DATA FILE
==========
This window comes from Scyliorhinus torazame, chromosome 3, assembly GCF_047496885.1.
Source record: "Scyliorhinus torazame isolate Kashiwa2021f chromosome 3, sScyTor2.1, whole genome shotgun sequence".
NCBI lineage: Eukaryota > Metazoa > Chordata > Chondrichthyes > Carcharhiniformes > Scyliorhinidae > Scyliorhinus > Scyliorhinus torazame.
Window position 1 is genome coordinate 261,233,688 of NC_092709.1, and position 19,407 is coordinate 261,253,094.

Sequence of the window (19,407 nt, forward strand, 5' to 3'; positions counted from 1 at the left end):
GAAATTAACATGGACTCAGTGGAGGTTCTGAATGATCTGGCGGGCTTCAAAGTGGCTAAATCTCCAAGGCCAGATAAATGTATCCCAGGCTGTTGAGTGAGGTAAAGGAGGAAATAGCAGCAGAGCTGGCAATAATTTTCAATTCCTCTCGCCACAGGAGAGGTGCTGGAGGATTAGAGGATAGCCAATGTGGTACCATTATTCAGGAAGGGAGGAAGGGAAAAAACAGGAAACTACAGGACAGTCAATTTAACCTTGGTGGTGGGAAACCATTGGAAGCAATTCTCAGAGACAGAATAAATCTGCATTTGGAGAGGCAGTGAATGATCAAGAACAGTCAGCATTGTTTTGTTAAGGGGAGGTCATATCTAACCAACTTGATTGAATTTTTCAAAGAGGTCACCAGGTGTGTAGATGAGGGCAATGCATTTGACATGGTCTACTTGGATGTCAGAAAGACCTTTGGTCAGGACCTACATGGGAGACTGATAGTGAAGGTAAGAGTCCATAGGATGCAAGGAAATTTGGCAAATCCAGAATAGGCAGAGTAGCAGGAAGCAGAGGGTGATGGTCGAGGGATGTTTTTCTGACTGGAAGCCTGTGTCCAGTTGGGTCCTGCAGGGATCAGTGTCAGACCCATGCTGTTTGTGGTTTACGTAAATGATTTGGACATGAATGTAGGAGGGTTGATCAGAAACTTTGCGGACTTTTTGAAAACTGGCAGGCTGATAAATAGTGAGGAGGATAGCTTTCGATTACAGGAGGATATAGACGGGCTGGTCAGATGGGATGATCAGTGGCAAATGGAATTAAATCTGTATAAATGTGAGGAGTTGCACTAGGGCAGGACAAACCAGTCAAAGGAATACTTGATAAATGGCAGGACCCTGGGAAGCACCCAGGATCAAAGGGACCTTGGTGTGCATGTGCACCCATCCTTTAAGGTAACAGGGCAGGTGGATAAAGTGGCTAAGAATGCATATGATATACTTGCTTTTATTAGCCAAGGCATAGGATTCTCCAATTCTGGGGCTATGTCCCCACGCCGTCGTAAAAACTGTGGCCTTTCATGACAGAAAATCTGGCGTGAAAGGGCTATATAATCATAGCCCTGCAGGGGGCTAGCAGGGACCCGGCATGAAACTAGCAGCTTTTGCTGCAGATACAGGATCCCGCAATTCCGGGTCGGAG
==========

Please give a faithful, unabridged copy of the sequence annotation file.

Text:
This window comes from Scyliorhinus torazame, chromosome 3, assembly GCF_047496885.1.
Source record: "Scyliorhinus torazame isolate Kashiwa2021f chromosome 3, sScyTor2.1, whole genome shotgun sequence".
NCBI lineage: Eukaryota > Metazoa > Chordata > Chondrichthyes > Carcharhiniformes > Scyliorhinidae > Scyliorhinus > Scyliorhinus torazame.
Window position 1 is genome coordinate 261,233,688 of NC_092709.1, and position 19,407 is coordinate 261,253,094.

Sequence of the window (19,407 nt, forward strand, 5' to 3'; positions counted from 1 at the left end):
GAAATTAACATGGACTCAGTGGAGGTTCTGAATGATCTGGCGGGCTTCAAAGTGGCTAAATCTCCAAGGCCAGATAAATGTATCCCAGGCTGTTGAGTGAGGTAAAGGAGGAAATAGCAGCAGAGCTGGCAATAATTTTCAATTCCTCTCGCCACAGGAGAGGTGCTGGAGGATTAGAGGATAGCCAATGTGGTACCATTATTCAGGAAGGGAGGAAGGGAAAAAACAGGAAACTACAGGACAGTCAATTTAACCTTGGTGGTGGGAAACCATTGGAAGCAATTCTCAGAGACAGAATAAATCTGCATTTGGAGAGGCAGTGAATGATCAAGAACAGTCAGCATTGTTTTGTTAAGGGGAGGTCATATCTAACCAACTTGATTGAATTTTTCAAAGAGGTCACCAGGTGTGTAGATGAGGGCAATGCATTTGACATGGTCTACTTGGATGTCAGAAAGACCTTTGGTCAGGACCTACATGGGAGACTGATAGTGAAGGTAAGAGTCCATAGGATGCAAGGAAATTTGGCAAATCCAGAATAGGCAGAGTAGCAGGAAGCAGAGGGTGATGGTCGAGGGATGTTTTTCTGACTGGAAGCCTGTGTCCAGTTGGGTCCTGCAGGGATCAGTGTCAGACCCATGCTGTTTGTGGTTTACGTAAATGATTTGGACATGAATGTAGGAGGGTTGATCAGAAACTTTGCGGACTTTTTGAAAACTGGCAGGCTGATAAATAGTGAGGAGGATAGCTTTCGATTACAGGAGGATATAGACGGGCTGGTCAGATGGGATGATCAGTGGCAAATGGAATTAAATCTGTATAAATGTGAGGAGTTGCACTAGGGCAGGACAAACCAGTCAAAGGAATACTTGATAAATGGCAGGACCCTGGGAAGCACCCAGGATCAAAGGGACCTTGGTGTGCATGTGCACCCATCCTTTAAGGTAACAGGGCAGGTGGATAAAGTGGCTAAGAATGCATATGATATACTTGCTTTTATTAGCCAAGGCATAGGATTCTCCAATTCTGGGGCTATGTCCCCACGCCGTCGTAAAAACTGTGGCCTTTCATGACAGAAAATCTGGCGTGAAAGGGCTATATAATCATAGCCCTGCAGGGGGCTAGCAGGGACCCGGCATGAAACTAGCAGCTTTTGCTGCAGATACAGGATCCCGCAATTCCGGGTCGGAG